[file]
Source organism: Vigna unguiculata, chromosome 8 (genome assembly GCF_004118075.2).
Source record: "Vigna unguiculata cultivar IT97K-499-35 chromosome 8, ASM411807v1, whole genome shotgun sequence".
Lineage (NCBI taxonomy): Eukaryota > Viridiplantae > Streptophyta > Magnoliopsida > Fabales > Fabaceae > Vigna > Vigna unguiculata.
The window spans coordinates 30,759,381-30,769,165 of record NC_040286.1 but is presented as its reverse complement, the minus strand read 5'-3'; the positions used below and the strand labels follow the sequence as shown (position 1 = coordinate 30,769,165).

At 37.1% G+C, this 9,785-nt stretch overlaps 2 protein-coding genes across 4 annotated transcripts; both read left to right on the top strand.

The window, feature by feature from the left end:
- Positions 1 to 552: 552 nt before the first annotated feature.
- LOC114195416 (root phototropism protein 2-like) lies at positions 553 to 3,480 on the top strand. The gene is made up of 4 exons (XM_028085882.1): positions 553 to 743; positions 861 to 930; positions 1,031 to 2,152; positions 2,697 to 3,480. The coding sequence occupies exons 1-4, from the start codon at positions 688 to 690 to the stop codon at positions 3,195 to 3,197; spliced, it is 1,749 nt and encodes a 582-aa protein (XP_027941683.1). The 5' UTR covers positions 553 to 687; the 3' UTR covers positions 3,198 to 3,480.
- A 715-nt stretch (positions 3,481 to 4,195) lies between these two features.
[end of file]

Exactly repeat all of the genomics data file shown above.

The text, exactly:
Source organism: Vigna unguiculata, chromosome 8 (genome assembly GCF_004118075.2).
Source record: "Vigna unguiculata cultivar IT97K-499-35 chromosome 8, ASM411807v1, whole genome shotgun sequence".
Lineage (NCBI taxonomy): Eukaryota > Viridiplantae > Streptophyta > Magnoliopsida > Fabales > Fabaceae > Vigna > Vigna unguiculata.
The window spans coordinates 30,759,381-30,769,165 of record NC_040286.1 but is presented as its reverse complement, the minus strand read 5'-3'; the positions used below and the strand labels follow the sequence as shown (position 1 = coordinate 30,769,165).

At 37.1% G+C, this 9,785-nt stretch overlaps 2 protein-coding genes across 4 annotated transcripts; both read left to right on the top strand.

The window, feature by feature from the left end:
- Positions 1 to 552: 552 nt before the first annotated feature.
- LOC114195416 (root phototropism protein 2-like) lies at positions 553 to 3,480 on the top strand. The gene is made up of 4 exons (XM_028085882.1): positions 553 to 743; positions 861 to 930; positions 1,031 to 2,152; positions 2,697 to 3,480. The coding sequence occupies exons 1-4, from the start codon at positions 688 to 690 to the stop codon at positions 3,195 to 3,197; spliced, it is 1,749 nt and encodes a 582-aa protein (XP_027941683.1). The 5' UTR covers positions 553 to 687; the 3' UTR covers positions 3,198 to 3,480.
- A 715-nt stretch (positions 3,481 to 4,195) lies between these two features.